Under a banner that says “make a difference in the world”, there’s a wonderful piece at active rain about using collaborative virtual worlds for Web 3.0 activity in the real estate industry.
I think we made a difference.
Vannevar Bush never saw this coming
One of the really great things about the WWW, as opposed to the Internet in general, is that the Web separates the concept of naming from everything else. A URL is bit of text that names a resource. You can type it. Except for some long URLs used by banks and in ecommerce, you can often even remember it. But most importantly, you can include the text in some other technology such as an email, an instant message, a calendar invite, a Web page, or even in a book or piece of paper. It can be sent and stored. The URL can be transmitted through this separate non-WWW media, and it still works on the other end.
When you name something, you have power over it. Like the dreidel mnemonic of the title, names help you to remember stuff. You can speak clearly about places and objects instead of just using misunderstood pronouns and long descriptions. And best of all, if you know something’s name, you can use it in casting a spell. (We call them programs.)
So a big part being able to work with virtual worlds, talk about them with other people, and use them in programs is to have a name – a URL that corresponds to each interesting thing about a virtual world.
According to this article in the New York Times, the baillout money that was ostensibly given to the banks to jumpstart the economy or forestall a collapse, etc, by opening up the credit spigots is not in fact, being used for that purpose.
It’s being transferred directly to the bankers.
I am, shocked, shocked!
On some other blogs I read (obsessively, lately), I’m starting to see people calling for a run on the banks. Go down and take out $700.00. Or or $70. Or $7,000. Whatever you can afford. That’s what they’re saying, not me. The idea is that even though nobody in the country likes this bailout, congress is going to vote for it. Since they won’t listen to our calls, faxes and letters, send a message that they cannot ignore.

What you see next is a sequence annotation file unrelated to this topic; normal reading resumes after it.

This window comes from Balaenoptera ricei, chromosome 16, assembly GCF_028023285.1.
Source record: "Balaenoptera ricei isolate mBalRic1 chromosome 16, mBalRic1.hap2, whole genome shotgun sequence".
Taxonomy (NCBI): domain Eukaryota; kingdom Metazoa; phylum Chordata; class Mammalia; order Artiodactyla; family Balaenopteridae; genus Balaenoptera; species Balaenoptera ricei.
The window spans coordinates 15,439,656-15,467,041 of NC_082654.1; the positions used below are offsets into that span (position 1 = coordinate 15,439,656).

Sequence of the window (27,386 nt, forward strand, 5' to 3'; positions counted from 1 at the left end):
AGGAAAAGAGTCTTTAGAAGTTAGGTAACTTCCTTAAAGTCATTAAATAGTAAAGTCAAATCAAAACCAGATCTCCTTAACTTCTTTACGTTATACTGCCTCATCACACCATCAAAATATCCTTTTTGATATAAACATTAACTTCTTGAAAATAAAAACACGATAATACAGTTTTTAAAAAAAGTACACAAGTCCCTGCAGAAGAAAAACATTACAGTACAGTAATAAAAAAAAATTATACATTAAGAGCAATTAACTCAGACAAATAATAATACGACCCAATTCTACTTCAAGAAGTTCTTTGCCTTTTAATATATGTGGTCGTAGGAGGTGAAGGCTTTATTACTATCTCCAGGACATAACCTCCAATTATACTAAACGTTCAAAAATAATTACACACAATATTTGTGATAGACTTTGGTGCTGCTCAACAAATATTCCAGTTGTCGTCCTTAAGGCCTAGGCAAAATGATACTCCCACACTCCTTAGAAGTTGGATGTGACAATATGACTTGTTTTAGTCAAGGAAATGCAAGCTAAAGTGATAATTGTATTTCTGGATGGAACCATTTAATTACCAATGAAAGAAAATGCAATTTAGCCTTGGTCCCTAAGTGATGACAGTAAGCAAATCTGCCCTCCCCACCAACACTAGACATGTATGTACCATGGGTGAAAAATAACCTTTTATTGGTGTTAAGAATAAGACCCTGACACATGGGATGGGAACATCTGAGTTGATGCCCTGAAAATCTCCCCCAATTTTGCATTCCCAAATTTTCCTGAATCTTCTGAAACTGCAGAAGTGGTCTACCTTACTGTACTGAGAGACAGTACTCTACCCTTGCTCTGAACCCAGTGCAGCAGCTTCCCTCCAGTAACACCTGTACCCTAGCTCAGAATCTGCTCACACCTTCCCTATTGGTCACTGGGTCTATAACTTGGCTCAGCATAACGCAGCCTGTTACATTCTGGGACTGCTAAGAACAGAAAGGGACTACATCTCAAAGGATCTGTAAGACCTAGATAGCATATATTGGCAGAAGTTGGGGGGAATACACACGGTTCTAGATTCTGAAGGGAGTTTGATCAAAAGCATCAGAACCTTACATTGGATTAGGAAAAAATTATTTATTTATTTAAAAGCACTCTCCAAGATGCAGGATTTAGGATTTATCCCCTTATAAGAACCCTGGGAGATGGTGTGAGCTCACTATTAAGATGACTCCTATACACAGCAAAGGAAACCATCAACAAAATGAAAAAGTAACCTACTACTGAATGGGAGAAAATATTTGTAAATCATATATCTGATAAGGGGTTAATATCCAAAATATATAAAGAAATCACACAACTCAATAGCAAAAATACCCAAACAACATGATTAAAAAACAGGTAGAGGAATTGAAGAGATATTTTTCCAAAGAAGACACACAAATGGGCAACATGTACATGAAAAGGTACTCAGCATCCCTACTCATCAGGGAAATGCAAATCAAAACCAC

Frankly, it doesn’t sound like a bad idea to me. Sure, it’s like burning down your own house to make a point, but it’s better than just being robbed at gunpoint with no protest at all.
I agree that we are on the precipice of a disaster. I would like us to act to prevent it. I do not insist on assigning blame or even being fair in how we act, as there will be time for that later. The only thing that is required of how we act is that it solves the problem.
No one has explained to me how taking the bad loans off the books of banks actually solves the problem. What has been explained to me by the officials and the politicians is that there is far more money at risk than that tied up in these loans. The money has been promised to average Joes, governments, and wild speculators, based on the idea that other average Joes, governments, and wild speculators will pay even more for these incomprehensible instruments in the future. At the original bottom of this pyramid are the at-risk loans. Yes, I agree that there is a crisis of confidence in the market, as the President put it. But I fail to see how now the politicians now suddenly understand these instruments, and that the way to keep them from collapsing is to take the loans off the books of the banks.
Are they saying that they intend for average Joes, governments, and wild speculators to keep shoveling ever-increasing amounts of money into the derivative market based on these loans? Ponzi schemes do collapse when triggered by a failure of confidence, but a child can see that even with no failure of confidence, they can only be sustained as long as there are increasing amounts of investment at the bottom. Eventually, the world runs out of money.
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